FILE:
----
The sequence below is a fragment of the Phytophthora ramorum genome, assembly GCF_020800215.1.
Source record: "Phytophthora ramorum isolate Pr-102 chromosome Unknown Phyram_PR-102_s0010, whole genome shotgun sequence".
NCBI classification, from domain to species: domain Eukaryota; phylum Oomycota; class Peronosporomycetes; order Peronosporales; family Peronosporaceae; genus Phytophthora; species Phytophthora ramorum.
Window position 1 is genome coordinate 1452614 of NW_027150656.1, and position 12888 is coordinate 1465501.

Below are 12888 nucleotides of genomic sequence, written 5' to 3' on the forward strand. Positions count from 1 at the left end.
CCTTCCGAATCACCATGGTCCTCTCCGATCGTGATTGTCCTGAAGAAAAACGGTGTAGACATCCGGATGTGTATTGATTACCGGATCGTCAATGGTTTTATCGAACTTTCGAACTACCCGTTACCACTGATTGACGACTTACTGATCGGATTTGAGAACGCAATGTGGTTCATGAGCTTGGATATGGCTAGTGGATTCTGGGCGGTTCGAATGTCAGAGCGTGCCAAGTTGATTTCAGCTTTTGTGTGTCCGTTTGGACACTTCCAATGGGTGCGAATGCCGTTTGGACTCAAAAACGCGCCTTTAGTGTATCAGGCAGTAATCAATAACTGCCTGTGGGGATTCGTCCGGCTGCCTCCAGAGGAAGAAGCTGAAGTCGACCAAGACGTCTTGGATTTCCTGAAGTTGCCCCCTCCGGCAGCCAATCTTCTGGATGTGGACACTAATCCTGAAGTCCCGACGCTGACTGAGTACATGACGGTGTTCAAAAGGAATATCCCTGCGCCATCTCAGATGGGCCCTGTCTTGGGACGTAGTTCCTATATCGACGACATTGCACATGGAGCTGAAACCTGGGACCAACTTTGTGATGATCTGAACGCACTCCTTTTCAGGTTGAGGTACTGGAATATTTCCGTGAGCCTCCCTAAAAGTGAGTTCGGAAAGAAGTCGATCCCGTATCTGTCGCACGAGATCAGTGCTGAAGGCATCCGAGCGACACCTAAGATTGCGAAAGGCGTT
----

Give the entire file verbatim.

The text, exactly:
The sequence below is a fragment of the Phytophthora ramorum genome, assembly GCF_020800215.1.
Source record: "Phytophthora ramorum isolate Pr-102 chromosome Unknown Phyram_PR-102_s0010, whole genome shotgun sequence".
NCBI classification, from domain to species: domain Eukaryota; phylum Oomycota; class Peronosporomycetes; order Peronosporales; family Peronosporaceae; genus Phytophthora; species Phytophthora ramorum.
Window position 1 is genome coordinate 1452614 of NW_027150656.1, and position 12888 is coordinate 1465501.

Below are 12888 nucleotides of genomic sequence, written 5' to 3' on the forward strand. Positions count from 1 at the left end.
CCTTCCGAATCACCATGGTCCTCTCCGATCGTGATTGTCCTGAAGAAAAACGGTGTAGACATCCGGATGTGTATTGATTACCGGATCGTCAATGGTTTTATCGAACTTTCGAACTACCCGTTACCACTGATTGACGACTTACTGATCGGATTTGAGAACGCAATGTGGTTCATGAGCTTGGATATGGCTAGTGGATTCTGGGCGGTTCGAATGTCAGAGCGTGCCAAGTTGATTTCAGCTTTTGTGTGTCCGTTTGGACACTTCCAATGGGTGCGAATGCCGTTTGGACTCAAAAACGCGCCTTTAGTGTATCAGGCAGTAATCAATAACTGCCTGTGGGGATTCGTCCGGCTGCCTCCAGAGGAAGAAGCTGAAGTCGACCAAGACGTCTTGGATTTCCTGAAGTTGCCCCCTCCGGCAGCCAATCTTCTGGATGTGGACACTAATCCTGAAGTCCCGACGCTGACTGAGTACATGACGGTGTTCAAAAGGAATATCCCTGCGCCATCTCAGATGGGCCCTGTCTTGGGACGTAGTTCCTATATCGACGACATTGCACATGGAGCTGAAACCTGGGACCAACTTTGTGATGATCTGAACGCACTCCTTTTCAGGTTGAGGTACTGGAATATTTCCGTGAGCCTCCCTAAAAGTGAGTTCGGAAAGAAGTCGATCCCGTATCTGTCGCACGAGATCAGTGCTGAAGGCATCCGAGCGACACCTAAGATTGCGAAAGGCGTT